EA Sports has been at the center of two law suits, O’Bannon and Keller aka In re Student-Athlete Likeness Litigation, relating to the use and licensing of student-athlete likenesses. EA Sports’ use of student-athlete likenesses in its popular videogames has been heavily scrutinized and debated. There have been numerous articles, legal symposia, and academic discussions bemoaning this practice. It appears this debate from an antitrust perspective is over.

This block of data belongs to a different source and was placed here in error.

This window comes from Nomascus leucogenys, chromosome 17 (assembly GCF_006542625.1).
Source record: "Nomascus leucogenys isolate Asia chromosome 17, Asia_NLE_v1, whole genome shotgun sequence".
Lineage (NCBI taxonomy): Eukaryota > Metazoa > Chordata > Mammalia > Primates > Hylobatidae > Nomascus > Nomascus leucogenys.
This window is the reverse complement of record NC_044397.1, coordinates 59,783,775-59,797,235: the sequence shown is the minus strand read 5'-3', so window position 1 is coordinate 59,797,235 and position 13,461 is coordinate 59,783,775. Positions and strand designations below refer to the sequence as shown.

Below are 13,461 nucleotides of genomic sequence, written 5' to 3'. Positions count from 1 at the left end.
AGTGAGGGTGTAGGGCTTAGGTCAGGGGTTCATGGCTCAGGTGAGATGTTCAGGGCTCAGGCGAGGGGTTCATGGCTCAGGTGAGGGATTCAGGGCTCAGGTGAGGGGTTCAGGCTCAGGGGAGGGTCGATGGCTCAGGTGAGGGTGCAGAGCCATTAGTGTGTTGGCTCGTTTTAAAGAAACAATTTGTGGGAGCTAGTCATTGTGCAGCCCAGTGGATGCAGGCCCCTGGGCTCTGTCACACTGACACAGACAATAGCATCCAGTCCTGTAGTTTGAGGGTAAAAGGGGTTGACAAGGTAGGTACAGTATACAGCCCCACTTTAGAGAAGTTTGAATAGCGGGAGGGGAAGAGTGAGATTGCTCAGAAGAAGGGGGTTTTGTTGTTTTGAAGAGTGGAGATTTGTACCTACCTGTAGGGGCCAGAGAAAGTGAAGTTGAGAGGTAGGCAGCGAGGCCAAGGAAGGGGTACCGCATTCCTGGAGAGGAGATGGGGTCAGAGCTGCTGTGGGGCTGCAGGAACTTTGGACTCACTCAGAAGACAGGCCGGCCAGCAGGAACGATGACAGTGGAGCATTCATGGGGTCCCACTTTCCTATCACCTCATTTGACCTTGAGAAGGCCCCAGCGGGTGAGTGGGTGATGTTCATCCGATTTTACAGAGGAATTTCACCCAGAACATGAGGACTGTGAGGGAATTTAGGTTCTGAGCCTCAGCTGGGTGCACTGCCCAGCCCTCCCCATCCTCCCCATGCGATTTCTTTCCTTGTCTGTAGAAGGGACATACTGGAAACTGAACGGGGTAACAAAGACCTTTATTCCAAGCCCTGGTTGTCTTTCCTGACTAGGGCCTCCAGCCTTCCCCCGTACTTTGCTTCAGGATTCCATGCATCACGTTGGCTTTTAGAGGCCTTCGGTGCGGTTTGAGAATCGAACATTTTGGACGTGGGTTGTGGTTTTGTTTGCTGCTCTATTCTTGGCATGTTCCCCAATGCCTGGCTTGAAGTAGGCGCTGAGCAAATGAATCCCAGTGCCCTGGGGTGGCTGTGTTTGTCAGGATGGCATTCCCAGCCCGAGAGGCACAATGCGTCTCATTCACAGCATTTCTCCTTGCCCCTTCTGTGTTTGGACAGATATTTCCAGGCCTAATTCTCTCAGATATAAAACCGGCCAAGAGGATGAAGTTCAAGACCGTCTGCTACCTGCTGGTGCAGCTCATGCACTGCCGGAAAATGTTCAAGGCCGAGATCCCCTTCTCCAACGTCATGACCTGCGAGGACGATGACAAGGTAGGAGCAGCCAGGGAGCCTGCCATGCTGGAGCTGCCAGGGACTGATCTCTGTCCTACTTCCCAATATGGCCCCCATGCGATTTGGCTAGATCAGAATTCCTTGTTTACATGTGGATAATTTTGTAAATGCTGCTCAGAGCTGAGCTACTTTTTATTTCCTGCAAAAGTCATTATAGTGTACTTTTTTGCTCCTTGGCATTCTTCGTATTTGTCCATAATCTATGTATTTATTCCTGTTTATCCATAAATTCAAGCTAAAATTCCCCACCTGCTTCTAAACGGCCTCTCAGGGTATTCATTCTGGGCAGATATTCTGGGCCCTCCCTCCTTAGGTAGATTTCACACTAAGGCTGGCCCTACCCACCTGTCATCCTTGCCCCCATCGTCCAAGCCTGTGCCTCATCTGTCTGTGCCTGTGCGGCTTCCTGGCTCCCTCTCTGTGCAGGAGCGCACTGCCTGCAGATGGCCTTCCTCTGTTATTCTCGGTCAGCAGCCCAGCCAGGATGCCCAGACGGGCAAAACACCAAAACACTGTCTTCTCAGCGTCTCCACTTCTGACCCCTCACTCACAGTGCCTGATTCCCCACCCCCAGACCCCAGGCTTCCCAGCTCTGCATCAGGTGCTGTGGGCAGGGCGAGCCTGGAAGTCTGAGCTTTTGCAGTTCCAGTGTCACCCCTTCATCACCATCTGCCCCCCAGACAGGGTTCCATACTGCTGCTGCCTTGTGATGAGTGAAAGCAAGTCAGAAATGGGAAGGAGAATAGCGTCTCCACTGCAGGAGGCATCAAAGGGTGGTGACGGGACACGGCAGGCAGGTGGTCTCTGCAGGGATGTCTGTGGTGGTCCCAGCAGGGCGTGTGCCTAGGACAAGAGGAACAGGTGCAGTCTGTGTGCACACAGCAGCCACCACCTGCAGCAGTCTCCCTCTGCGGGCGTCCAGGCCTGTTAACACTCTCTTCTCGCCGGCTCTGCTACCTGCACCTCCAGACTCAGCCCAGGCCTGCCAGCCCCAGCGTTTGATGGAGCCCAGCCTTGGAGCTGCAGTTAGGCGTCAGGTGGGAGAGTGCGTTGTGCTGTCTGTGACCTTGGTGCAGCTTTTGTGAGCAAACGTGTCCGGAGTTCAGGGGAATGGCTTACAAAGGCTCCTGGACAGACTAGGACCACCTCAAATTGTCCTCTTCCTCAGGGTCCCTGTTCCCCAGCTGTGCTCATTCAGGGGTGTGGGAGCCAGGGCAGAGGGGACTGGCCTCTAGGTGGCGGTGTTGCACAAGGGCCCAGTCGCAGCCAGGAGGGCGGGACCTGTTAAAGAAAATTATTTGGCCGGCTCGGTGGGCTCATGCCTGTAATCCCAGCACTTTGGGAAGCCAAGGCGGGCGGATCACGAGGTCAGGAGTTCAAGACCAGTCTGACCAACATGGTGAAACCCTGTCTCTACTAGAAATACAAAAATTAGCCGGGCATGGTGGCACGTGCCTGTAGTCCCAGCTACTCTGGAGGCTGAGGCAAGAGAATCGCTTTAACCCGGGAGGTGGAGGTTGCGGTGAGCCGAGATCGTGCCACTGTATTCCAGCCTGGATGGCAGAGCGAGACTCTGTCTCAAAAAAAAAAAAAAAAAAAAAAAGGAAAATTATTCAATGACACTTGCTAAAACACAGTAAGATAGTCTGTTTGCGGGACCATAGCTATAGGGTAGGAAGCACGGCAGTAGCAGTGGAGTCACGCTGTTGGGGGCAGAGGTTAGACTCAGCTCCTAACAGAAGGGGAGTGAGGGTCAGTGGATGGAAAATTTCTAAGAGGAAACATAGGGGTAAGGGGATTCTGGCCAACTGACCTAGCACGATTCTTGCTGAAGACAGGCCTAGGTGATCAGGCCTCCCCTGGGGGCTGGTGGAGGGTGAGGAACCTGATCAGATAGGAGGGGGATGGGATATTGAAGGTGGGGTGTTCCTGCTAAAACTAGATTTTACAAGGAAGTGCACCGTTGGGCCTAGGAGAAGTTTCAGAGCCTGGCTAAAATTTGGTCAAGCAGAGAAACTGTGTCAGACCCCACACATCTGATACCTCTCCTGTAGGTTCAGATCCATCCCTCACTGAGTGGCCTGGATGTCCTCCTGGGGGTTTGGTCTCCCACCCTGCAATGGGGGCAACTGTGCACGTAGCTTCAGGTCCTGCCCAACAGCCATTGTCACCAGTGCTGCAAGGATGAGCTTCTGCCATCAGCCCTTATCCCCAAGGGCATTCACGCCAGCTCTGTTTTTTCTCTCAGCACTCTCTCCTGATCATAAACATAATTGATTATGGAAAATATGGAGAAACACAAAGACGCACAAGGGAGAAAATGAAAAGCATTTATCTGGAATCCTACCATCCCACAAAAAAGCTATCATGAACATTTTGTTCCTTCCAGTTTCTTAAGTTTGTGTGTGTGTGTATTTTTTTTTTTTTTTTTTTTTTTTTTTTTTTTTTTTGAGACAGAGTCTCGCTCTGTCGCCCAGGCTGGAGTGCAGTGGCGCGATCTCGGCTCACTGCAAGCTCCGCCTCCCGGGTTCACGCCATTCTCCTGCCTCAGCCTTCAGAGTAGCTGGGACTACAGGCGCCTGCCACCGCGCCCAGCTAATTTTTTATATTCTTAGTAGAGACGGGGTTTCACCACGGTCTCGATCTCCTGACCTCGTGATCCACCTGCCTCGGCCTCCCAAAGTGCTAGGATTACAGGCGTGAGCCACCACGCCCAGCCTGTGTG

Judge Claudia Wilken, United States District for the Northern District of California, dismissed Ed O’Bannon’s complaint against EA Sports. The O’Bannon class sets forth arguments that EA Sports, CLC, and NCAA conspired to require all current student-athletes to sign forms each year that requires them to relinquish all of their rights in perpetuity for use of their images, likenesses, and/or names to deny student-athletes compensation. However, Judge Wilken stated O’Bannon’s amended complaint does not contain any allegations to suggest that EA Sports agreed to participate in the alleged conspiracy. Although O’Bannon’s antitrust claims against EA Sports were dismissed, Keller’s claims (right of publicity) against EA Sports continue. EA Sports attempted to have Keller’s claims dismissed also, but such request was denied. EA Sports is currently appealing the ruling by stating Keller’s claims violate California’s anti-slapp laws.